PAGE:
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Kasparov: Russia Increasingly Losing Its Standing On World Stage

Russian opposition figure and chess champion Garry Kasparov
Russian opposition figure and chess champion Garry Kasparov

A prominent Kremlin critic says Russia has been rapidly losing its standing on the world stage due to President Vladimir Putin’s “aggressive” policies.

“The main problem of the Kremlin is not connected to the ability or inability to control the processes inside the country, but the fact that the regime began to rapidly lose its international standing,” said Garry Kasparov, a former world chess champion turned opposition activist.

"Sooner or later it had to happen, because this aggressive policy of the Kremlin, it had to convince the free world that it was pointless to negotiate with Putin," Kasparov told RFE/RL’s Russian Service in an interview on December 14.

Echoing allegations in the United States, Kasparov accused the Kremlin of meddling in other countries’ affairs, including the 2016 U.S. presidential election.

Kasparov said that Russia invested “enormous resources” to ensure Donald Trump’s victory against Hillary Clinton.

“Russian propaganda portrayed Trump’s election victory as Putin’s triumph,” Kasparov said.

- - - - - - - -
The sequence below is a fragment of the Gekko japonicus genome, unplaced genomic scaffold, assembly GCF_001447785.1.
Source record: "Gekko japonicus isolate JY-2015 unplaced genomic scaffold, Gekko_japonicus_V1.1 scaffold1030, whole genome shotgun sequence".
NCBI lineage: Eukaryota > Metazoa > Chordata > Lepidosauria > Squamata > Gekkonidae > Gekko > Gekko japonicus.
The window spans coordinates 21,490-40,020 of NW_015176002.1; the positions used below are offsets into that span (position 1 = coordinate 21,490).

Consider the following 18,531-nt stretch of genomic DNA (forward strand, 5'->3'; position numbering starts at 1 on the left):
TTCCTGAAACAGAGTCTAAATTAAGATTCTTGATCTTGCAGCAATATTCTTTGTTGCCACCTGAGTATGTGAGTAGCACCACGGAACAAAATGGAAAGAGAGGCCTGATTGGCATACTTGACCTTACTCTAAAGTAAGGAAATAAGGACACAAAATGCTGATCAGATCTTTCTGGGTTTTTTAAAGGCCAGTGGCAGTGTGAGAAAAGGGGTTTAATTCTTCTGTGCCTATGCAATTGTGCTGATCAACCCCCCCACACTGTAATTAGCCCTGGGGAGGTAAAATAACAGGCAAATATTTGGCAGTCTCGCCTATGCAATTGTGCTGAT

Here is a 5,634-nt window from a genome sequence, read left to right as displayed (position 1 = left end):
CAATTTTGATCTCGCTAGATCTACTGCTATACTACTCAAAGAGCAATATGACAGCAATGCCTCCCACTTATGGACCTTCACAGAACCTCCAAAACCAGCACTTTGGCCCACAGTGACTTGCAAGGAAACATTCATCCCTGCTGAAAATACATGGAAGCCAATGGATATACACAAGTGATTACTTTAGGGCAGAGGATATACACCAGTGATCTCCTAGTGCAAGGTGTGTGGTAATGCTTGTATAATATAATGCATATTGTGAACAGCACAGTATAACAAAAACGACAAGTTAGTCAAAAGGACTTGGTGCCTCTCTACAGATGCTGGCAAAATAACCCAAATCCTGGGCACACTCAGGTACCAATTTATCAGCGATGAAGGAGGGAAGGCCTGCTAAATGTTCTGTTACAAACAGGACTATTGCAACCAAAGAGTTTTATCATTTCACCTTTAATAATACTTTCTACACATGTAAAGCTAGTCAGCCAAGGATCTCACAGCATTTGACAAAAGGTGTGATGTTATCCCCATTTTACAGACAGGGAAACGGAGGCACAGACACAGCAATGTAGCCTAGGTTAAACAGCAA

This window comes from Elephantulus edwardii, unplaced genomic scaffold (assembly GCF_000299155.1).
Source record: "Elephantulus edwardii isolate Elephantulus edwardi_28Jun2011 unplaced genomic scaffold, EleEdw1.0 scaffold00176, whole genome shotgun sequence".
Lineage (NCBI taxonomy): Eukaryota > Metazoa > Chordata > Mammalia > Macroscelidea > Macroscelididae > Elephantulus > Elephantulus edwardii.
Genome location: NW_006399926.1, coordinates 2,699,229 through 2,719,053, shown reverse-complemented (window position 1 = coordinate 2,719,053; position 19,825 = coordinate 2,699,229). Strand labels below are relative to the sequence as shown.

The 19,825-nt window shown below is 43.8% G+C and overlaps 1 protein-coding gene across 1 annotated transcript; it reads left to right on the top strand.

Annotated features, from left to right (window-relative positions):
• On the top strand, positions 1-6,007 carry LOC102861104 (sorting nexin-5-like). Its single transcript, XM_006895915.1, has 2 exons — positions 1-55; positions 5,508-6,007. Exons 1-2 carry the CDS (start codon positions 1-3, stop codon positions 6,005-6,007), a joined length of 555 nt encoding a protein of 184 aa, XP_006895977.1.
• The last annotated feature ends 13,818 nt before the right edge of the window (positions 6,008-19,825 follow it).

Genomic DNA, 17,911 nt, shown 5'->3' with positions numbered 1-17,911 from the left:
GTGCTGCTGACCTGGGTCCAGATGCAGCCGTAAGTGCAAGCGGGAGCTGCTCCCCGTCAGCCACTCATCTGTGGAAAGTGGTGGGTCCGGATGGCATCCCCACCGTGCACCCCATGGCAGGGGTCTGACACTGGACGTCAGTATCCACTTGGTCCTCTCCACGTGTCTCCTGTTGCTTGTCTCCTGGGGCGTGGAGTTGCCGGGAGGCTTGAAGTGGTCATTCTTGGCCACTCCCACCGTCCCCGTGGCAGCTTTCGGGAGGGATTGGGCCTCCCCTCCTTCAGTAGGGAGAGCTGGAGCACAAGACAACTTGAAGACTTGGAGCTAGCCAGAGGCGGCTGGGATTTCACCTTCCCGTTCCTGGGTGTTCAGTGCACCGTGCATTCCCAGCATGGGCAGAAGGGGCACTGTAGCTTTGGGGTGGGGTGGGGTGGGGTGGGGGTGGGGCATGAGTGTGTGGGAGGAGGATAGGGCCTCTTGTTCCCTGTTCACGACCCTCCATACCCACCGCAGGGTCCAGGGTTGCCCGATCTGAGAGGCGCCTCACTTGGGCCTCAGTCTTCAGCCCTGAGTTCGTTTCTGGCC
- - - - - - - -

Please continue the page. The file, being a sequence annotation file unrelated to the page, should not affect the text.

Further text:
However, the “triumph” in Moscow has been short-lived because, “as it turned out, the president of the United States, with all his enormous political power, is limited in his ability to pursue the policy that Putin would have expected from him,” Kasparov added.

The allegations of Russian election meddling have dogged Trump’s presidency and have given rise to an investigation by Special Counsel Robert Mueller into potential collusion between Moscow and the Trump campaign. Trump denies the allegation, calling it a political witch hunt.

Kasparov also said that another blow to Putin has been the European sanctions imposed in response to the annexation by Moscow of Ukraine’s Crimea region in 2014 and its support for separatists in eastern Ukraine in a conflict that has killed more than 10,300 over the past 4 1/2 years.

On December 13, the European Union prolonged the sanctions for another six months.

The sanctions, which mainly target the Russian banking and energy sectors, were first imposed in the summer of 2014 and have been extended every six months since then.

However, Kasparov pointed out that Putin’s policy of trying to “create division in the Western world” is “far from over.”

“So far, this policy has been counterproductive,” Kasparov said, adding that Putin’s “tactical victories turn into strategic defeats.”

Kasparov said that in the future it would be Russia and the Russians who would have to pay the price for Putin’s policies in Ukraine and elsewhere, “just as nations have always paid for the crimes of their dictators."

Kasparov, 55, dominated professional chess from 1985 to 2000. He retired from chess in 2005 to start a political movement called The Other Russia in opposition to Putin.

Kasparov eventually left Russia, saying in 2013 he would never return, and received Croatian citizenship in 2014. He spends much of his time in New York.

He authored a book in 2015: Winter Is Coming: Why Vladimir Putin And The Enemies Of The Free World Must Be Stopped.